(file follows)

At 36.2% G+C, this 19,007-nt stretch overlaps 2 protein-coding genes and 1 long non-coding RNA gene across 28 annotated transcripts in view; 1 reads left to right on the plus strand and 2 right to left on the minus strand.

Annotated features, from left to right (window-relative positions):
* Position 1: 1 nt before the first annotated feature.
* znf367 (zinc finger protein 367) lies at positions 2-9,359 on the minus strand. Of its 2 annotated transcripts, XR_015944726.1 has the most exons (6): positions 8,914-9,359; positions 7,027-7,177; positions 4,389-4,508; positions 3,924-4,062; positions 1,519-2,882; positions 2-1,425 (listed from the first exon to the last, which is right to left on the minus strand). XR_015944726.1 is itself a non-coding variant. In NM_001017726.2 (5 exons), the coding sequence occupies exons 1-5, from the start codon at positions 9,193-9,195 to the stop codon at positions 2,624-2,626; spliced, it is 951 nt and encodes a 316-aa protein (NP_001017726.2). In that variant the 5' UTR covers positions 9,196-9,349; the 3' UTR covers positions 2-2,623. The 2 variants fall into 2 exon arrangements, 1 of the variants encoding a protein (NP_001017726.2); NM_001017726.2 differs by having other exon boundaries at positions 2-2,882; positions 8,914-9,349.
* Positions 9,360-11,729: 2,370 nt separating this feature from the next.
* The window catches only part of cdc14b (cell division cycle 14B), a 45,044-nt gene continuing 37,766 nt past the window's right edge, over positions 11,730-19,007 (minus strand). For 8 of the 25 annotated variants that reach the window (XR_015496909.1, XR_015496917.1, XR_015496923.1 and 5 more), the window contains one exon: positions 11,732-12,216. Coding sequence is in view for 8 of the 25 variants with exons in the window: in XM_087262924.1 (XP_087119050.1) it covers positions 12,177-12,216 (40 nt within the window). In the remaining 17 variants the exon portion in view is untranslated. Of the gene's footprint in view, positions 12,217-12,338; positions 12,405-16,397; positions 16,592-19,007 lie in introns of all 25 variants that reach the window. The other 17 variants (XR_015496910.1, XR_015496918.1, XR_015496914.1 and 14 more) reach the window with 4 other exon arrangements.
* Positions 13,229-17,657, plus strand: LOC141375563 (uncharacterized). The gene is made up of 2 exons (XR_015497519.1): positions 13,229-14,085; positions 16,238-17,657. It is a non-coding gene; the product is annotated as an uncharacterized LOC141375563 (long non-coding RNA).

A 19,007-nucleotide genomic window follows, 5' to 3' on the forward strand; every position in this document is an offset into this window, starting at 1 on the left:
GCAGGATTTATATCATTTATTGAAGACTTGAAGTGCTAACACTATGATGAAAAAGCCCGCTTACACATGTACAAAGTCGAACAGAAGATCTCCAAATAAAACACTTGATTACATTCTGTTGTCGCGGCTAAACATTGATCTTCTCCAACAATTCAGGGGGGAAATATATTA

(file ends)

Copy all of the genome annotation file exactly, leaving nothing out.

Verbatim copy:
At 36.2% G+C, this 19,007-nt stretch overlaps 2 protein-coding genes and 1 long non-coding RNA gene across 28 annotated transcripts in view; 1 reads left to right on the plus strand and 2 right to left on the minus strand.

Annotated features, from left to right (window-relative positions):
* Position 1: 1 nt before the first annotated feature.
* znf367 (zinc finger protein 367) lies at positions 2-9,359 on the minus strand. Of its 2 annotated transcripts, XR_015944726.1 has the most exons (6): positions 8,914-9,359; positions 7,027-7,177; positions 4,389-4,508; positions 3,924-4,062; positions 1,519-2,882; positions 2-1,425 (listed from the first exon to the last, which is right to left on the minus strand). XR_015944726.1 is itself a non-coding variant. In NM_001017726.2 (5 exons), the coding sequence occupies exons 1-5, from the start codon at positions 9,193-9,195 to the stop codon at positions 2,624-2,626; spliced, it is 951 nt and encodes a 316-aa protein (NP_001017726.2). In that variant the 5' UTR covers positions 9,196-9,349; the 3' UTR covers positions 2-2,623. The 2 variants fall into 2 exon arrangements, 1 of the variants encoding a protein (NP_001017726.2); NM_001017726.2 differs by having other exon boundaries at positions 2-2,882; positions 8,914-9,349.
* Positions 9,360-11,729: 2,370 nt separating this feature from the next.
* The window catches only part of cdc14b (cell division cycle 14B), a 45,044-nt gene continuing 37,766 nt past the window's right edge, over positions 11,730-19,007 (minus strand). For 8 of the 25 annotated variants that reach the window (XR_015496909.1, XR_015496917.1, XR_015496923.1 and 5 more), the window contains one exon: positions 11,732-12,216. Coding sequence is in view for 8 of the 25 variants with exons in the window: in XM_087262924.1 (XP_087119050.1) it covers positions 12,177-12,216 (40 nt within the window). In the remaining 17 variants the exon portion in view is untranslated. Of the gene's footprint in view, positions 12,217-12,338; positions 12,405-16,397; positions 16,592-19,007 lie in introns of all 25 variants that reach the window. The other 17 variants (XR_015496910.1, XR_015496918.1, XR_015496914.1 and 14 more) reach the window with 4 other exon arrangements.
* Positions 13,229-17,657, plus strand: LOC141375563 (uncharacterized). The gene is made up of 2 exons (XR_015497519.1): positions 13,229-14,085; positions 16,238-17,657. It is a non-coding gene; the product is annotated as an uncharacterized LOC141375563 (long non-coding RNA).

A 19,007-nucleotide genomic window follows, 5' to 3' on the forward strand; every position in this document is an offset into this window, starting at 1 on the left:
GCAGGATTTATATCATTTATTGAAGACTTGAAGTGCTAACACTATGATGAAAAAGCCCGCTTACACATGTACAAAGTCGAACAGAAGATCTCCAAATAAAACACTTGATTACATTCTGTTGTCGCGGCTAAACATTGATCTTCTCCAACAATTCAGGGGGGAAATATATTA